The field of bioengineering is in its infancy – it is the only engineering discipline that developed post WWII. There is much room for growth and advancement within the field, which poses exciting opportunities for students looking toward bioengineering careers. Medical and biological engineers today are carving-out their own path and are working to solve society’s most vexing issues. As never before, advances in bioengineering hold tremendous promise in tackling some of the grand challenges facing the US and the world.  A look back at the development of the field of bioengineering reveals astounding achievements and remarkable advances.

The second half of the 20th century paved the way for the modern era of bioengineering yet to come. Major strides in medical devices were seen. Willem Kolff, Ph.D. conducted research and experiments that led to the advent of kidney dialysis in the late 1940’s. Charles A. Hufnagel, M.D. invented the first artificial heart valve, which was successfully implanted in 1952. In 1953, Philadelphia surgeon John H. Gibbon, Jr. performed the first successful human heart surgery assisted by a heart-lung machine. Then in 1958, the first external cardiac pacemaker was successfully used. By the late 1960’s, the first biomedical engineering departments were formed at the University of Virginia, Case Western Reserve University, Johns Hopkins University, and Duke University. These institutions have remained active in educating students and conducting cutting-edge research today.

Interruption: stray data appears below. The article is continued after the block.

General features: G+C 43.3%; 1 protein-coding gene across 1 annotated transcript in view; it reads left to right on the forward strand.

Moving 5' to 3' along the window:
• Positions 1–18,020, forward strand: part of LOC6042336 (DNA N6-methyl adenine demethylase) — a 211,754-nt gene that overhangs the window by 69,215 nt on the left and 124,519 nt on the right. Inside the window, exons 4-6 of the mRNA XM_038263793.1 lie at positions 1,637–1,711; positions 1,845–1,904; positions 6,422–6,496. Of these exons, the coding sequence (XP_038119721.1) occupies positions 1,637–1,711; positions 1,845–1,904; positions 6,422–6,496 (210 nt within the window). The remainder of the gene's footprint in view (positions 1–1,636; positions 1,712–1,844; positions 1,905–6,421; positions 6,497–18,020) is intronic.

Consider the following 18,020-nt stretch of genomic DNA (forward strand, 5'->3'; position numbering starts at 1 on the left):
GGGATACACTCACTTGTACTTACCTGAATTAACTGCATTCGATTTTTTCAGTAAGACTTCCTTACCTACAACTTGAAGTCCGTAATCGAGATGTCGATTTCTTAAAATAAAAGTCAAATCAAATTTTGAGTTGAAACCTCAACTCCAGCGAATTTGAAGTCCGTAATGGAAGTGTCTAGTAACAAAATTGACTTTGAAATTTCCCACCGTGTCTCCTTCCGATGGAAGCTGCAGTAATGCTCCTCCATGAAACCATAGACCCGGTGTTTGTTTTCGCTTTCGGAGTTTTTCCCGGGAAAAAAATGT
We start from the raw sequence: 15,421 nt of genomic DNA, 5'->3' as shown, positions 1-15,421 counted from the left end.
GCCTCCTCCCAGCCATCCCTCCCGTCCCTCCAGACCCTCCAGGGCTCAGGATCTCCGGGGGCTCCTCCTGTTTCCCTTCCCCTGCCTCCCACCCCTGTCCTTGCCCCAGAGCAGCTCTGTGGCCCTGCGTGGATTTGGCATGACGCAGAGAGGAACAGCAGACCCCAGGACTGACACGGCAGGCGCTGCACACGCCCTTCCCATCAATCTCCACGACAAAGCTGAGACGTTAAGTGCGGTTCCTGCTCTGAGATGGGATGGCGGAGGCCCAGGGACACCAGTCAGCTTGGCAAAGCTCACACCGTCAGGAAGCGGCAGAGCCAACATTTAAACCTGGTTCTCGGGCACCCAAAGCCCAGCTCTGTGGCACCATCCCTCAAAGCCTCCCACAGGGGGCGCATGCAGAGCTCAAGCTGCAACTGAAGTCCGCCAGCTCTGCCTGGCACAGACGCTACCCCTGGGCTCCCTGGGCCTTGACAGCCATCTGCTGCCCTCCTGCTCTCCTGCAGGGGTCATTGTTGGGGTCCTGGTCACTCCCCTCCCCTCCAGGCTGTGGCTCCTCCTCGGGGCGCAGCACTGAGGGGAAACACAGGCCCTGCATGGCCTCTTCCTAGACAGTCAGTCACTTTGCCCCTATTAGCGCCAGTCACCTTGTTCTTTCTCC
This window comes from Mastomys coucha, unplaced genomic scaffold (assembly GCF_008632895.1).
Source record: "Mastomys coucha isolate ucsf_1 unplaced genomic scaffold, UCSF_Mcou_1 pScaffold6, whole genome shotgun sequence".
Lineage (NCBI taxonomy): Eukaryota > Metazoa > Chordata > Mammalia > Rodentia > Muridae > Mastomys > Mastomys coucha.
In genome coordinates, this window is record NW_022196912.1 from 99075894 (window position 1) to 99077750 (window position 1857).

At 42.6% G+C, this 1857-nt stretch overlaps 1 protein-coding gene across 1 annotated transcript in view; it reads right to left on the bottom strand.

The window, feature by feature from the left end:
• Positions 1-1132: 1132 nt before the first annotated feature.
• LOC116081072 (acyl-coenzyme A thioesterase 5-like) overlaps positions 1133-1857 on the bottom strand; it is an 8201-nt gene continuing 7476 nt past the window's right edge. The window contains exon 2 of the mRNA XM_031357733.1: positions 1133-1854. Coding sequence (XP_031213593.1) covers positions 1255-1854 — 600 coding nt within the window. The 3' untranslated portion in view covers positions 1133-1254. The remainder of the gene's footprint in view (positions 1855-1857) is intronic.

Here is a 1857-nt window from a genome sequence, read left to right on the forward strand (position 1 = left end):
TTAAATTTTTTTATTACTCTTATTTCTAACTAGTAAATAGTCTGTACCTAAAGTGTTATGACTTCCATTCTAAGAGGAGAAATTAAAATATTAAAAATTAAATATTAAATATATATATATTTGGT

At the same time, advances in what we knew about the building blocks of life were rapidly developing, spurring a ‘biological revolution.’ Cell culture, or the way cells are grown in the lab, became critical in the development of polio vaccines in the 1940’s and 1950’s. The discovery that DNA is a double helix in the 1950’s was invaluable to the medical and biological sciences. The beginning of the modern era of bioengineering was marked by the introduction of recombinant DNA technology (DNA produced artificially in the lab) in the 1970’s. Towards the end of the 20th century, significant advances in technology spurred the development of the Human Genome Project and a revolution in biotechnology innovation around the world.

The past three decades continued to solidify bioengineering as a discipline uniquely positioned to advance human health at the cutting edge of medical technology.  Medical imaging technology soared. Stem cell technology emerged. Biological and tissue engineered skin substitutes were developed. Major trends in public health including rising health care costs, re-emerging diseases, and an aging population demanded a field equipped with tools to tackle these problems. For the future, individuals educated with an integration of engineering with biology will be able to contribute not only to advances in medicine, but also to other society problems such as energy, the environment, and food.

The Whitaker Foundation played a key role in supporting the growth of the field, contributing more than $700 million to schools and universities to develop their own biomedical engineering programs between 1975 and 2006. The Wallace H. Coulter Foundation, which launched in 1998, immensely supported the biomedical engineering community for nearly two decades. In addition, the American Institute for Medical and Biological Engineering (AIMBE) was established in 1991 as an umbrella organization to address the issues of public policy and professional education that comprise the medical and biological engineering sciences. Later, in 2000, the National Institute of Biomedical Imaging and Bioengineering was established as a home for bioengineering at the National Institutes of Health.

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